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    The oil and gas industry is one of the largest single basic-sector industries in the state, contributing more than $43 billion to North Dakota’s economy and supporting more than 81,000 jobs in 2013 according to a study conducted by North Dakota State University. This economic impact has permeated into nearly every industry in North Dakota, ranging from agriculture to professional and social services.



    Economics at a Glance

    • The oil and gas industry generated $17.7 billion in direct business activity and $25.3 billion in secondary business activity, for a total of $43 billion in economic impact for the state of North Dakota in 2013 alone. This impact virtually every sector in the state, including:
      • $11.3 billion in retail trade;
      • $9.3 billion to households (personal income)
      • $4.5 billion to the finance, insurance and real estate industry;
      • $4.4 billion to government revenues; and,
      • $12.7 billion total to several other North Dakota industries.
    • For every $1.00 spent in the state by the oil and gas industry, another $1.48 in additional business activity was generated.
    • Each drilling rig resulted in $40 million in in-state expenditures, an additional $1.60 in additional secondary business for every $1 spent by the oil industry, $105 million in direct and secondary economic impact, $1.4 million in sales, use, and income taxes, and 177 direct and secondary jobs.
    • Every producing well resulted in $860,000 in in-state expenditures, $1.7 million direct and secondary impact, $23,500 in sales, use and income taxes, $324,000 in severance taxes, and 2.4 direct and secondary jobs.



    Since the oil and gas industry was revitalized by hydraulic fracturing and horizontal drilling in 2006, the state’s economy has grown by 110 percent and continues be the envy of the nation. The oil and gas industry accounts for 17.7 percent of the state’s entire gross domestic product, and the more than 81,000 jobs represents 20 percent of all jobs in the state.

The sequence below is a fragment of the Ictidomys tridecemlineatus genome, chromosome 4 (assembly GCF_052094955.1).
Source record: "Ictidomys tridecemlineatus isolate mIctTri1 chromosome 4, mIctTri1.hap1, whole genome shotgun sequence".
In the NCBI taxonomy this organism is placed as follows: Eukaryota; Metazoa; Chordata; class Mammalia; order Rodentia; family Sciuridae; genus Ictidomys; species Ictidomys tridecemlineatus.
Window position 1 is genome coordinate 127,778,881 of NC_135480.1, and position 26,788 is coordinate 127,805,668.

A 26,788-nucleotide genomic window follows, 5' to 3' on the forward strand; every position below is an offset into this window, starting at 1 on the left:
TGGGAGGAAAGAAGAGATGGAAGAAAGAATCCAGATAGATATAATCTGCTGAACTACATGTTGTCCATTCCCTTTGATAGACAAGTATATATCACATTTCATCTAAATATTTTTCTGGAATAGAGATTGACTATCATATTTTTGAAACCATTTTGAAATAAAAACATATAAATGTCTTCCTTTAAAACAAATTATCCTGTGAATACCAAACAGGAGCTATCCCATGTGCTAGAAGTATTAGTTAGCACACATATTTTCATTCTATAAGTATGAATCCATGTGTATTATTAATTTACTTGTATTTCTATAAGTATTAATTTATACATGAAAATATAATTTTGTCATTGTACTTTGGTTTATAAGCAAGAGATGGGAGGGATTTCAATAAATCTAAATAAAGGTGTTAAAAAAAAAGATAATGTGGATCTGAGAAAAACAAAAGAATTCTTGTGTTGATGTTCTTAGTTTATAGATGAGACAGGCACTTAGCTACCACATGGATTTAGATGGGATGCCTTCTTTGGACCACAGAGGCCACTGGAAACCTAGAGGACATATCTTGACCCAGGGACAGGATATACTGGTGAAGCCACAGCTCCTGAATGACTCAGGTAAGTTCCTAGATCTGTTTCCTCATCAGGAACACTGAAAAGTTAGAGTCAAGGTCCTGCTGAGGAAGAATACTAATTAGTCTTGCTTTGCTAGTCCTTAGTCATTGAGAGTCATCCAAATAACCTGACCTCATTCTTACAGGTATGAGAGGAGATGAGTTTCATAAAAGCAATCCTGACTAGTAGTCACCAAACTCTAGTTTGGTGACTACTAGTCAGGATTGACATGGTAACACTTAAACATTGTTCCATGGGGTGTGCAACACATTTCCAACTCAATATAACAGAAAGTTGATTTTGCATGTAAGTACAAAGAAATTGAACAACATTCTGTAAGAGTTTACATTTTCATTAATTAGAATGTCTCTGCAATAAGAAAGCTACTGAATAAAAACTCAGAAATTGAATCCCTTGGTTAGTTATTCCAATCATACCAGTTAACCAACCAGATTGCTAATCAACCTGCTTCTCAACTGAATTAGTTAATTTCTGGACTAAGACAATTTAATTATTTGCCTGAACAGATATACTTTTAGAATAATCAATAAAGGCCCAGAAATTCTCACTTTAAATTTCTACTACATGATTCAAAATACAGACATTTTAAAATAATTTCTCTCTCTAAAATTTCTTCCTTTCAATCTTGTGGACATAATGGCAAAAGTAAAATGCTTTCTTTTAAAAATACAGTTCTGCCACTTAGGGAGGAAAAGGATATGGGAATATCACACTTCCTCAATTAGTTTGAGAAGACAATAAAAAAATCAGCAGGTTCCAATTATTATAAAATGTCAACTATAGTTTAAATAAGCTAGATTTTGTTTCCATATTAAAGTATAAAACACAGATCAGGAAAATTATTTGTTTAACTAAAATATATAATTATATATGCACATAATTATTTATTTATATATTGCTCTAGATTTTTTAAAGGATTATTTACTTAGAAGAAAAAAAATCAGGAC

Where the state once ranked among the bottom fifth in personal income, the per capita income has risen to become the second highest behind only Connecticut:

    • Salaries and wages paid by the petroleum industry account for 30 percent of those paid in the private sector;
    • The industry contributed $9.3 billion in economy-wide personal income, including $6.3 billion in salaries and wages, which represents 35% of all private sector wages paid in the state that year and 31% of public and private sector income;
    • The industry also paid $1.43 billion in royalties and $300 million in lease bonuses.


    Value-Added Opportunities

    As the state moves from an exploration phase to the development phase, more value-added projects, such as fertilizers and petrochemical facilities, are being proposed that will help diversify North Dakota’s economy and further maximize the dollars being spent by the oil industry.